Recently I had tea with some friends who live in Chiang Mai, Thailand, but are in the States on a visit.
As is usually the case with the people I know, the conversation turned to Marvel movies. Pretty soon we were off on a discussion of various subjects: Comic-Con; Joss Whedon; Firefly; Harry Potter (books and movies); Lord of the Rings (books and movies); The Hobbit (book/movies); Hunger Games (books and movies); X-Men movies; Doctor Who (and the various actors who have played the Doctor); Ursula Le Guin’s Earthsea series; anime in general; Wujiang (where one of the friends and I taught English years ago); Studio Ghibli and Miyazaki films—you name it. All in the space of 75 minutes.
A guy sitting at a nearby table stared, then shook his head in an amused way as he listened to our conversation. Perhaps it sounded weird to him. Or, perhaps he could relate to it.
That same day, I had dinner with another group of friends. We talked about linear algebra (don’t worry—I didn’t have much to say on that subject), physics, Half-price Bookstore, videogames, the gathering and dissemination of information; middle grade and young adult books; graphic novels; writing science fiction and fantasy; grad school programs; indie publishing; and other subjects.
By now, you might be thinking, So what. Why are you telling me this? Well, let me take you back to my high school years, where bullying took place inside and outside the school walls. Just the mention of any of the above subjects would have earned me the label of geek—not exactly a plus back then. You see, being called a geek was the first step to being bullied. So like other people who tried to fit in and avoid being bullied, I learned to downplay “geek speak” and bring up subjects that the cool people spoke about. Yet trying to blend in could not exempt me from being bullied.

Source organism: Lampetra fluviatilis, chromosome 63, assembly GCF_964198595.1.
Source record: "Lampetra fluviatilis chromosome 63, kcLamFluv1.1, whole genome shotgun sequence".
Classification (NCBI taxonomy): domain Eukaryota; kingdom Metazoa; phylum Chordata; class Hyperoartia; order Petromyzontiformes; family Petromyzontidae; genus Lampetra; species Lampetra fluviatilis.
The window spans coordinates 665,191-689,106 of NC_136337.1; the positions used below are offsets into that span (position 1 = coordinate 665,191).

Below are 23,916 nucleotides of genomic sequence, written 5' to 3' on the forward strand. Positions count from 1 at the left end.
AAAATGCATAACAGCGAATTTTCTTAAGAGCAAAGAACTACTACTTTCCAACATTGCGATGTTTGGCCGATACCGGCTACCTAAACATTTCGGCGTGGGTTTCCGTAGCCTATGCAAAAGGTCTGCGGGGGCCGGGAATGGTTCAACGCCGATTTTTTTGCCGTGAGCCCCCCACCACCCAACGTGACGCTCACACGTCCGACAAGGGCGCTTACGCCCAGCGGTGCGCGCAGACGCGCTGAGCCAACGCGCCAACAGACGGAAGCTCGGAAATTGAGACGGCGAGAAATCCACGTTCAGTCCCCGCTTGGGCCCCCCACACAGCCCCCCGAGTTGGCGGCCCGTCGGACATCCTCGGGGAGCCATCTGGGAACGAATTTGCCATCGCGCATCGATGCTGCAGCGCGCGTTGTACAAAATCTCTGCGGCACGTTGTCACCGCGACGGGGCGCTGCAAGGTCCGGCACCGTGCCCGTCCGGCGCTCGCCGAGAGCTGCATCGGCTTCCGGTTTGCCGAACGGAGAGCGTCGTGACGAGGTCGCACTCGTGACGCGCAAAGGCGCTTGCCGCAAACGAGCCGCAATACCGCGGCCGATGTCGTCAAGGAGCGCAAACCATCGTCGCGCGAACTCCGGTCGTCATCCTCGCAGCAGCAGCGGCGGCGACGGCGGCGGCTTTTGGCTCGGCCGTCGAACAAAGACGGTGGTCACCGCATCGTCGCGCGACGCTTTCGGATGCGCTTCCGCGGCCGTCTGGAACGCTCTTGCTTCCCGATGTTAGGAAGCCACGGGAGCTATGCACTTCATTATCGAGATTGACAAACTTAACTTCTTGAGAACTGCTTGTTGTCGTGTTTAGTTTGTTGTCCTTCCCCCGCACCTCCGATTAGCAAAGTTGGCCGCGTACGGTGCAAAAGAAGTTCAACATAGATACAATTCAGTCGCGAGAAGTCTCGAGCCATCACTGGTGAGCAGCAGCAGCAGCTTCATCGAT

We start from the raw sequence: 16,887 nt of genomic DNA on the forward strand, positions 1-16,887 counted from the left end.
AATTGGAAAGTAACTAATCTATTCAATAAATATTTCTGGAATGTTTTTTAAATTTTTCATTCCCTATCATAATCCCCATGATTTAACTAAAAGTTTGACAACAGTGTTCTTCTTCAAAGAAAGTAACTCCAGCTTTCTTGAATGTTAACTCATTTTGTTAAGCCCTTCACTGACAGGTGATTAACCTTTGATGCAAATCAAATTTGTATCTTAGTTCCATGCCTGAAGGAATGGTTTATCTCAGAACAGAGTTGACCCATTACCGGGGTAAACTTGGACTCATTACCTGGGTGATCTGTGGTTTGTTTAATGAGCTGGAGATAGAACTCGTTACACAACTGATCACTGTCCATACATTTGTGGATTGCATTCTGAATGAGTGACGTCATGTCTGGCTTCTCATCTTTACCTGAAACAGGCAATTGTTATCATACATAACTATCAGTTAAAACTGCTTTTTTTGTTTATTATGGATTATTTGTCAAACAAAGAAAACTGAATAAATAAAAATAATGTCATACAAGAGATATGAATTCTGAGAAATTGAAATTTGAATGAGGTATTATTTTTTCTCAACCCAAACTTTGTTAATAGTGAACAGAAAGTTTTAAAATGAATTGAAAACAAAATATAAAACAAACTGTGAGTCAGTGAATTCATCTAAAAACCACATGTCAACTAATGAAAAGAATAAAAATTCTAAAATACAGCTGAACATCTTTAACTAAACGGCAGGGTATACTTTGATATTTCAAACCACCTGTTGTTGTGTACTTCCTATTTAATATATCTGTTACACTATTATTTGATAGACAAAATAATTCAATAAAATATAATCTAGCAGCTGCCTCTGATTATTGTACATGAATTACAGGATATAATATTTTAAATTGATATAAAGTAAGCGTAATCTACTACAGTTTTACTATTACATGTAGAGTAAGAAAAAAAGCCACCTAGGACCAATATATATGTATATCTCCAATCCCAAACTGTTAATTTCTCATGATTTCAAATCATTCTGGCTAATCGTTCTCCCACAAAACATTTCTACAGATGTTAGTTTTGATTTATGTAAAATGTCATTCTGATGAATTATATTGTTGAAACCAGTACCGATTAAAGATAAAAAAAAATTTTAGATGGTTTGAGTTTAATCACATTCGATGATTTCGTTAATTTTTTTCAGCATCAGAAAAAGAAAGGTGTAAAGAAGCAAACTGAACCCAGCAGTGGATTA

In college, to fit in, my geek speak turned to Greek speak. The cool people pledged fraternities and sororities. Once again, to fit in—to gain those three Greek letters—I pledged a sorority. But I was miserable. I had yet to realize that the advice my parents gave me—“Be yourself”—was actually good advice.
These days, I celebrate conversations like those mentioned above as the gifts they are. I can do that because I lived through that experience and was able to move on. But some who have been bullied in high school aren’t alive to celebrate their freedom to be who they are. It grieves me to think of the countless teens who dread each day thanks to those who make life miserable for them. They live under the weight of labels and other hurtful words. Some don’t see any way to escape the pain other than to end their lives. I wish they knew the truth the bullies would deny them: that they are precious.
So yeah. I speak geek. And I’m glad to do so.
Today, what, if anything, can you celebrate about yourself? What would you say to someone who is afraid to be who he/she is because of the harsh opinions of others?
I named this photo “Bee Content” to remind me of more good advice: be content to be myself.
Chiang Mai map from wildabouttravel.boardingarea.com. Sigma from prestochangodecor.com. Hello Kitty/Jordie photo and bee photo by L. Marie.